Évora; City of Kings and Queens

Évora is an old, charming and quiet city. Full of unique sites, with stunning landscapes, it also presents itself with centuries of history and a vast list of Portuguese heritage monuments and sites. If this isn’t enough to take you there, we can also tell you that Évora and the Alentejo region are known for having some of excellent wines, gastronomy, and ancient traditions. And did we mention Évora’s Historic Center is a UNESCO World Heritage Site?

History

Where is Evora? In the Alentejo geographic center, halfway between Lisbon and the Estremadura region of Spain.

Located on the heart of Alentejo, is heir to a rich and diverse cultural heritage, built and preserved over time. The Visigoth era between the 5th and 8th centuries left few notable traces but the ensuing Moorish rule had much influence, including the establishing of the town’s present name: under the Muslims it became Yeborah. Arches typical of the Moors still exist throughout the old labyrinthine quarters of the city.

The city was the stronghold that consolidated in Além-Tejo (beyond-tejo) the formation of the new kingdom of Portugal, during the twelfth century Christian peninsular reconquest. Following the consolidating of frontiers with Castela, several kings settled his court here particularly in the period of the maritime expansion. The well-preserved historic and artistic heritage of the city, resulted in good measure of that long permanence of the royal court. The monumental set that these golden times bequeathed to the city in harmony with the urban fabric of popular nature, underlie the classification of Évora as World Cultural Heritage since 1986.

In addition to this heritage, unique in the country, the region around Évora has much more to offer the visitor, meaning the unique megalithic archaeological landscape, one of the oldest and monumental in Europe, perfectly integrated into the surrounding countryside, being the megalithic enclosure of Almendres its utmost expression.

Architecture

The presence of the Moors can still be felt in the narrow maze of streets which wend their way around the centre, but which often lead to large, light squares which denote other eras. Its first city walls date from the 1st century BC when the Evora, then Liberalitas Jullia, first found itself under Roman rule. During this time the city became increasingly important in Iberia, occasioning the erection of many impressive buildings and monuments a fair number of which have remains that survive to this day. The Corinthian-like imperial temple, with its twelve granite columns, believed to have been dedicated to Diana the Goddess of the hunt, dates from the 2nd century AD and vestiges of the Roman walls can be found between the palaces of the Dukes of Cadaval and Counts of Basto. Under the present day town hall are also found the remains of Roman baths.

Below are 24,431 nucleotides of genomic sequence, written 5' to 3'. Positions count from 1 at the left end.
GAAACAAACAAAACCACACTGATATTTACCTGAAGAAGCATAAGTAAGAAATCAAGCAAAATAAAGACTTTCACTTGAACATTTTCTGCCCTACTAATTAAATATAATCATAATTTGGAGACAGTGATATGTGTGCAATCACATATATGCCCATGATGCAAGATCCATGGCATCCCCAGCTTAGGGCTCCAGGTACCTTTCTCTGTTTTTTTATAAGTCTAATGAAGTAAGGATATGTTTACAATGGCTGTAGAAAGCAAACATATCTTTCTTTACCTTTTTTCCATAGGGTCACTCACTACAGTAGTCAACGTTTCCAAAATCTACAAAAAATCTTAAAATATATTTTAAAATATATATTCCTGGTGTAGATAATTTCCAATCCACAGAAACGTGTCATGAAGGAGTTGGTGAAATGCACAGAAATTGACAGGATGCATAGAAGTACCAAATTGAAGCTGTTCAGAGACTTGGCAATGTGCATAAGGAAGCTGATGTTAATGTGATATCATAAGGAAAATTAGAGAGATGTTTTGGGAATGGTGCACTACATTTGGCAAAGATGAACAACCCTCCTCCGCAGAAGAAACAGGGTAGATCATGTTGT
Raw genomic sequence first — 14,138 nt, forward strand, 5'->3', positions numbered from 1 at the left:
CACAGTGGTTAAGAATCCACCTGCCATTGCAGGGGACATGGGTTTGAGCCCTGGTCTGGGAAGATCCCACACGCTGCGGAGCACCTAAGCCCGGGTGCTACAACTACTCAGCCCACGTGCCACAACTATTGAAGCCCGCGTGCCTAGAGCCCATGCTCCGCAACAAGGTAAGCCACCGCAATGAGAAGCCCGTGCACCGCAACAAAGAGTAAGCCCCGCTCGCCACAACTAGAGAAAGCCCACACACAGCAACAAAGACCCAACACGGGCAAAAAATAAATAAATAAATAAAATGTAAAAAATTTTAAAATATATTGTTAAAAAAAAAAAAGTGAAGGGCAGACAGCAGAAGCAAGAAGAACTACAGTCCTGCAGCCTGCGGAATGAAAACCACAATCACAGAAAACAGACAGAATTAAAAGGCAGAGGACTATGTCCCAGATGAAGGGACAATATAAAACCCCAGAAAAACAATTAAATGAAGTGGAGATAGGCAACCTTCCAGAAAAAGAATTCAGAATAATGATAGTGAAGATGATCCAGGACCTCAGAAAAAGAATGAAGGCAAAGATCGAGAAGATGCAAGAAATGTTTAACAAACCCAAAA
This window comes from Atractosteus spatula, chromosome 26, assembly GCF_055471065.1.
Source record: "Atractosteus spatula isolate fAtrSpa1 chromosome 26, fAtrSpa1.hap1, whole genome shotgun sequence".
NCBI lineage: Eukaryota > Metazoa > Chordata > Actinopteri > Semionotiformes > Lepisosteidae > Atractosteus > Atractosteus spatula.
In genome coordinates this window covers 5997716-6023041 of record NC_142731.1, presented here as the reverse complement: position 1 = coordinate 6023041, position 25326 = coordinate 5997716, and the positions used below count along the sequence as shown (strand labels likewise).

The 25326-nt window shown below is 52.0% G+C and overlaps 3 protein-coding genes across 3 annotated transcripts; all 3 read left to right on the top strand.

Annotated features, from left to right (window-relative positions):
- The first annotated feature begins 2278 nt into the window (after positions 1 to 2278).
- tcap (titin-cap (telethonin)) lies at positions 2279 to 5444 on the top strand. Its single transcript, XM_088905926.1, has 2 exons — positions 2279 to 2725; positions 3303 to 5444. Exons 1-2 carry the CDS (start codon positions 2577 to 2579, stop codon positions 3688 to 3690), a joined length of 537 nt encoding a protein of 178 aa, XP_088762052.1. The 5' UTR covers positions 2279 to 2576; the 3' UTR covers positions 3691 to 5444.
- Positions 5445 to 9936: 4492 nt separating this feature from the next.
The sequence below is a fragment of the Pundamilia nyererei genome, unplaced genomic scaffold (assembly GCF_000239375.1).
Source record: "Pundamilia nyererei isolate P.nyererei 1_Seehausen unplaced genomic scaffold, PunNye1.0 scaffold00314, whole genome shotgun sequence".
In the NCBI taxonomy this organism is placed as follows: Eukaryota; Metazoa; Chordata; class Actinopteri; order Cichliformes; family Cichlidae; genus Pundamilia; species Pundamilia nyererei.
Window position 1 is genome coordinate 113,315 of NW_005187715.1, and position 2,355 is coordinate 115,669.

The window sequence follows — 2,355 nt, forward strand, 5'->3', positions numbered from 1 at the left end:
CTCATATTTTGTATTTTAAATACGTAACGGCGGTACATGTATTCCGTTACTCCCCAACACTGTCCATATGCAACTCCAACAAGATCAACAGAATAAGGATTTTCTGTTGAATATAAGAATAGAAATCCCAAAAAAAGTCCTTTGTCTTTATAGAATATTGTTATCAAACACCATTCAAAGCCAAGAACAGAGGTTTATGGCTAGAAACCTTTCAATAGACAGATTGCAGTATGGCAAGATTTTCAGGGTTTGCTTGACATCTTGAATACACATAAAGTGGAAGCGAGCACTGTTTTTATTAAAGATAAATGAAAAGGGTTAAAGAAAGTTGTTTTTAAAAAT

Places of interest include the impressive 9km long aqueduct built in the 1530s, the regional museum found in one of the many aristocratic palaces and the old Jewish quarter or the 12th century Roman-Gothic cathedral (the largest in Portugal housing the Sacred Art Museum), the Chapel of the bones decorated entirely with human bones and the Jesuit University.

Eating and Drinking Alentejo Style

The gastronomy of Alentejo is one of the richest, most notorious in Portugal and a worthy representative of the mediterranean diet.

In the past, life in Alentejo was very hard and the economical resources of the people were scarce. These factors made the tradicional Alentejo gastronomy to become simple but imaginative, by mixing the seasonal ingredients available to create dishes with origins which are easy to recognise.

In Evora and its surroundings it is easy to find a restaurant to taste delicious food served with the world-wide reputed wines of the region of Alentejo.  The many traditional dishes are invariably seasoned with condiments grown in Alentejo (coriander, mint, pennyroyal, oregano, olive oil, garlic, onions, laurel leaves,…).

Don’t forget to try the Alentejo bread, dense and tasty. Among many other dishes, Alentejo gastronomy is immediately identified on the so-called “açordas” or “sopas de pão” (bread stew/bread soup). They consist of simple but tasty broths in which you submerge Alentejo bread. Dishes names vary, depending on the Alentejo region you are.

In the pastries and cafes, pick one (or two) cakes from the amazing Portuguese pastry and/or a chicken pot pie.

Évora hides the fascinating character of ancient cities, both in the fabric of old medieval alleyways, in the exuberance of palaces, monasteries and churches or in places to socialize and taste the exquisite flavours of traditional cuisine.

What are you waiting for? Time to pack your things and go…

 

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